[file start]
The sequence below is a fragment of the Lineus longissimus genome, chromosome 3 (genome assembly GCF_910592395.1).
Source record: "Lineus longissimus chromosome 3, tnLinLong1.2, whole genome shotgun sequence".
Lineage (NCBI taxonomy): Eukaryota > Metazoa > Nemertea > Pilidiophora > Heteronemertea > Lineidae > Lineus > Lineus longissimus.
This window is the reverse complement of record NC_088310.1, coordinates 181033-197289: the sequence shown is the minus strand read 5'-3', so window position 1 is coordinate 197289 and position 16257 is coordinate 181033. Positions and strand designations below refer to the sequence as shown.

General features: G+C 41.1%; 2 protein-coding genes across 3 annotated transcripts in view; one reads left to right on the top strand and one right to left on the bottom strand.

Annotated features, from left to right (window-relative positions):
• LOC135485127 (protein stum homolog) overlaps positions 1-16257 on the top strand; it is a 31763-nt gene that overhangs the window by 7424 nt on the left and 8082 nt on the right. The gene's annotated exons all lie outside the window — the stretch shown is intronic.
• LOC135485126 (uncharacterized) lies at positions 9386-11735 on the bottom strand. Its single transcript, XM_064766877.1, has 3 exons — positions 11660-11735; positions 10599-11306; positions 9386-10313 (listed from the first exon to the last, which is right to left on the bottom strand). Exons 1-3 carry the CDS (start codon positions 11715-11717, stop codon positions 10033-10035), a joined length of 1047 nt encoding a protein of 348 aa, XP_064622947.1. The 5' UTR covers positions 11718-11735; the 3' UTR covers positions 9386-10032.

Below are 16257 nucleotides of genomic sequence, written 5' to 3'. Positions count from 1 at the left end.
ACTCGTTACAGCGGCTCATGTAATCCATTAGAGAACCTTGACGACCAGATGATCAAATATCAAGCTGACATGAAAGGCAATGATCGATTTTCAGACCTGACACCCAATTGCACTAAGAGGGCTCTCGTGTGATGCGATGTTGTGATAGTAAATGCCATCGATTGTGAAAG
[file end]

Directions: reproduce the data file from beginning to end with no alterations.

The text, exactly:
The sequence below is a fragment of the Lineus longissimus genome, chromosome 3 (genome assembly GCF_910592395.1).
Source record: "Lineus longissimus chromosome 3, tnLinLong1.2, whole genome shotgun sequence".
Lineage (NCBI taxonomy): Eukaryota > Metazoa > Nemertea > Pilidiophora > Heteronemertea > Lineidae > Lineus > Lineus longissimus.
This window is the reverse complement of record NC_088310.1, coordinates 181033-197289: the sequence shown is the minus strand read 5'-3', so window position 1 is coordinate 197289 and position 16257 is coordinate 181033. Positions and strand designations below refer to the sequence as shown.

General features: G+C 41.1%; 2 protein-coding genes across 3 annotated transcripts in view; one reads left to right on the top strand and one right to left on the bottom strand.

Annotated features, from left to right (window-relative positions):
• LOC135485127 (protein stum homolog) overlaps positions 1-16257 on the top strand; it is a 31763-nt gene that overhangs the window by 7424 nt on the left and 8082 nt on the right. The gene's annotated exons all lie outside the window — the stretch shown is intronic.
• LOC135485126 (uncharacterized) lies at positions 9386-11735 on the bottom strand. Its single transcript, XM_064766877.1, has 3 exons — positions 11660-11735; positions 10599-11306; positions 9386-10313 (listed from the first exon to the last, which is right to left on the bottom strand). Exons 1-3 carry the CDS (start codon positions 11715-11717, stop codon positions 10033-10035), a joined length of 1047 nt encoding a protein of 348 aa, XP_064622947.1. The 5' UTR covers positions 11718-11735; the 3' UTR covers positions 9386-10032.

Below are 16257 nucleotides of genomic sequence, written 5' to 3'. Positions count from 1 at the left end.
ACTCGTTACAGCGGCTCATGTAATCCATTAGAGAACCTTGACGACCAGATGATCAAATATCAAGCTGACATGAAAGGCAATGATCGATTTTCAGACCTGACACCCAATTGCACTAAGAGGGCTCTCGTGTGATGCGATGTTGTGATAGTAAATGCCATCGATTGTGAAAG